The FAU Open Research Challenge returns

Titled IMAGINE (Innovative Medical Application on Gait using Intelligent Engineering), the challenge asks engineers, doctors and teams including a doctor and an engineer to submit a proposed research project that uses the eGaIT prototype. The system provides objective gait parameters that have the potential to be used for diagnostic application and individual therapy monitoring for patients with movement disorders such as Parkinson’s disease.

The proposed research project should address patients’ need – to be measured with eGaIT – generating an algorithmic solution. In other words, if you are a doctor, how would you integrate the system into your research? Define a clinical research question. If you are an engineer, how would you generate algorithms for clinical use? Define a novel algorithmic solution.

The proposals will be judged by a panel of experts. The best 3 proposals will be invited to a week-long stay at FAU to present their concept and to meet the local researchers. Thereafter, the overall winner will be selected. During their stay, the contestants will be welcome to visit relevant research groups and laboratories at FAU, discuss their projects, explore possibilities for future collaboration or career development, and get to know the cultural and culinary highlights of Germany and Bavaria.

More information about the FAU Open Research Challenge including deadlines will be published on in the coming weeks.

About eGaIT
Within the emerging field of health technology, sensor-based movement analysis systems are about to reach clinical applicability. Numerous studies address the technical development of motion sensors to objectively assess motor symptoms in movement disorders. However, the clinical usefulness in diagnostics and therapy of the computed instrumented parameters has not yet been shown for these technologies.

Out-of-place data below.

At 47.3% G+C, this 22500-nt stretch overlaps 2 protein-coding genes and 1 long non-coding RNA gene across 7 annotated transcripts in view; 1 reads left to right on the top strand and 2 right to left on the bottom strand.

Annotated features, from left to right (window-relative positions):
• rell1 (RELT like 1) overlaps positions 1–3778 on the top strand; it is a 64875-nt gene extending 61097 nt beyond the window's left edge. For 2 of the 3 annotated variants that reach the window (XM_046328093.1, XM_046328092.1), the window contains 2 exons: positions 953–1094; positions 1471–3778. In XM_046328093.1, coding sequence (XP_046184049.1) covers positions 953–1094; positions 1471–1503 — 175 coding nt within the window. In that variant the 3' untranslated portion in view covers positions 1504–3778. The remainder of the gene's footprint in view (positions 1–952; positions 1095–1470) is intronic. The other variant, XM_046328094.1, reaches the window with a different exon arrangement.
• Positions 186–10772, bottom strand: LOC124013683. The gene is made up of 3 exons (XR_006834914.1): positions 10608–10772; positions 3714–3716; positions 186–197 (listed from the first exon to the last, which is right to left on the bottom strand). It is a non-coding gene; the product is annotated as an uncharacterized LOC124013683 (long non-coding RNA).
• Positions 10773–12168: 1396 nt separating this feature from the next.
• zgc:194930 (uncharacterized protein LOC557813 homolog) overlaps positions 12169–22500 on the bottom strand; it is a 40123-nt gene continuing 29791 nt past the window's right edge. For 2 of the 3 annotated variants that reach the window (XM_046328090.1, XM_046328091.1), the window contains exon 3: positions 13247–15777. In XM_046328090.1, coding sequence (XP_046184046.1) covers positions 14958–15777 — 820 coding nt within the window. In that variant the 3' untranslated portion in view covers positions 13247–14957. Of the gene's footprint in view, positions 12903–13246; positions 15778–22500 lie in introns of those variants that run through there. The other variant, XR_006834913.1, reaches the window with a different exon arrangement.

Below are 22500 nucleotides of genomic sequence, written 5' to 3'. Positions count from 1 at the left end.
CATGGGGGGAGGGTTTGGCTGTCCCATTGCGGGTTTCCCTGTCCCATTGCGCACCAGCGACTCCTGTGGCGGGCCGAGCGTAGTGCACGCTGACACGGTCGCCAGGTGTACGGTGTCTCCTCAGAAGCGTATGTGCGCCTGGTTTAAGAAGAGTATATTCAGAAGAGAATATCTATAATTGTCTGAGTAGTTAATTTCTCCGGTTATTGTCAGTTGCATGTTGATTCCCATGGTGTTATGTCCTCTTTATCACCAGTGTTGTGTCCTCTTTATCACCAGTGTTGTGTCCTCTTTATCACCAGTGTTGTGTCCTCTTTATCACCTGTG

Gait impairment is the major characteristic of many musculoskeletal or neurologic movement diseases such as osteoarthrosis or Parkinson’s disease. The ability to walk substantially limits the patient’s quality of life and the characteristics are frequently used to clinically rate staging and progression of movement disorders. Nevertheless, the clinical gait assessment is rather descriptive and heavily depends on the rater’s personal experience. The cyclic nature and unique biomechanic patterns of gait make it the most suitable movement for automated instrumented assessment.

An interdisciplinary consortium of medical, technological and engineering expertise at FAU has developed a mobile sensor based gait analysis system (eGaIT) providing objective gait parameters for diagnostical application and individual therapy monitoring in movement disorders. Thereby, the eGaIT system allows an objective rater-independent and individualized assessment of motor symptoms using inertial sensors (accelerometer, gyroscope) and machine learning methods.

eGaIT consists of three elements:
• A customized shoe with laterally attached inertial sensors (Shimmer Sensing). The sensors collect gait data, which are wirelessly (Bluetooth) transferred to a tablet with installed gait recording software and machine learning analysis framework.
• The gait recording software offers a variety of standardized movement test sets, which can be selected by the therapist. As the core of our system, a specifically designed analysis framework provides the clinician instantly with validated gait parameters such as stride length, gait speed, foot clearance, heel strike, toe off, swing and stance phases, etc. Moreover, it provides the basis for machine learning of gait signatures characteristic for specific motor symptoms or diagnoses of movement disorders using large amounts of gait sensor data.
• The data and analysis results can be wirelessly transmitted to a secure online cloud platform, so that therapists get a full overview of all gait parameters for the individual longitudinal monitoring of their patients. Furthermore the platform is designed for multicenter applications, enabling both integration of standard care units and multicenter study support.

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